The subtlety of Bahrani's direction also allows him to deal with environmental and economic messages. He tracks the bag through the outside world through alternating shots of nature and post-industrial decay. The press material for the film places it in the "not-so distant future," and the sights of suburban rot the bag passes by speak to a dying world where the pollution of humans may be the inheritor to mankind. The only human ever shown is the woman who bought the groceries, but the effects of humanity on the world are plainly evident. The bag, itself trash that could kill one of the animals that pecks at it if something swallowed the whole bag, rolls through abandoned homes possibly foreclosed upon during the economic crisis and finds not one but two massive areas coated with non-degradable garbage. At the same time, nature surivives, and the bag's spoken views on its surroundings, which displays a peevishly human view of nature as an obstacle, are contrasted with the beauty of Bahrani's high-definition imagery, capturing blue skies and green foliage in brilliant clarity. Mankind may be circling the drain like the garbage in the trash vortex, but nature will survive, and its beauty is mesmerizing in the background.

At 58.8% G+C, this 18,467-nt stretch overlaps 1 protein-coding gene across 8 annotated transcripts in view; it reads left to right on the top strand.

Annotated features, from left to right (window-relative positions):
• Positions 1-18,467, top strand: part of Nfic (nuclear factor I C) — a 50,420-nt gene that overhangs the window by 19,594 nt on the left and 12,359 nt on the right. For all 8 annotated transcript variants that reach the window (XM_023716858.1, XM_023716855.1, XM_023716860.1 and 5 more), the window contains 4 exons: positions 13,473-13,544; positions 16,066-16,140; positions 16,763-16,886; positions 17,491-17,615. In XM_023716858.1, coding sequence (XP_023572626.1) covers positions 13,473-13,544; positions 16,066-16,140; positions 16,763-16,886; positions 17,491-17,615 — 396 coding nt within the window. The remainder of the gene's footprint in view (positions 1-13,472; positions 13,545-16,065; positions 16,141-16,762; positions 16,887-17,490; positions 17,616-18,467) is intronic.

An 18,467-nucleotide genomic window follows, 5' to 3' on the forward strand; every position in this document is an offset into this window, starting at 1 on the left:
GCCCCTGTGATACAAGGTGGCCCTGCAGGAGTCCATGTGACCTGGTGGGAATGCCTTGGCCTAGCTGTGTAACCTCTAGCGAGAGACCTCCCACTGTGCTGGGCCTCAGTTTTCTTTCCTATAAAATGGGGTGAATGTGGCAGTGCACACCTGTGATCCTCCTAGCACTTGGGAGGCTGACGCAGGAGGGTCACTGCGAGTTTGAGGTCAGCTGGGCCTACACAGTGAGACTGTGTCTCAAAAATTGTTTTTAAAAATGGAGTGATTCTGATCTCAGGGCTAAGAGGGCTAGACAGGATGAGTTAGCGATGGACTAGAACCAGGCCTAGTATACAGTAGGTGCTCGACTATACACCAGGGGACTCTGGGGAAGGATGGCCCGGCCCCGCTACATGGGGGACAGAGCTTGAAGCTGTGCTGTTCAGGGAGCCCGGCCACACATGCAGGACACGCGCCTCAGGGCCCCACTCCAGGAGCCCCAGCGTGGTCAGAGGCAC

What amused and affected me the most was the Freudian streak running through Bahrani's narrative. The first person who has any use for the bag, just as the first person to care about us, is his "mother," who creates an expectation for life that life cannot live up to. Eventually, she sends him packing to go into the world, and for all the bag's adventures, it can never stop thinking about its maker/mother, even drowning itself (literally) in its own kind to try to forget about her. In the end, it cannot, and it throws itself outside the vortex, only to get caught on a rock and be left to float for eternity to be gently nibbled at by fish. But the bag finally sobers up a bit and accepts the beauty of what's in front of it. Still, it has one complaint for the mother that abandoned it and provided the basis of a life of searching: "I wish you had created me so I could die."
In 18 minutes, Plastic Bag manages to be funny, bleak, thought-provoking, emotive and poetic. It is the fourth significant work by Ramin Bahrani, and the fourth great movie. Plastic Bag contains as many memorable images as any feature I've seen this year, from the gorgeous, lilting sky ballet between the two bags to a shot of the main bag floating through the ocean by jellyfish that do not look so different from the flimsy but endurable plastic. Bahrani's direction normally recalls the other great modern North Carolinian, David Gordon Green, only with a clearer deference to Abbas Kiarostami than Terrence Malick. Yet it is this short film that breaks him fully of even the slightest dependence on any other director. The comparisons to American Beauty are as meaningless as the scene in Mendes' movie that prompts the juxtaposition: this is art, symbolic yet emotive and expressive, stylistic but aesthetically spare. Once again, I am reminded that a short film in the hands of a master can be vastly superior to the full-length products of the less-talented.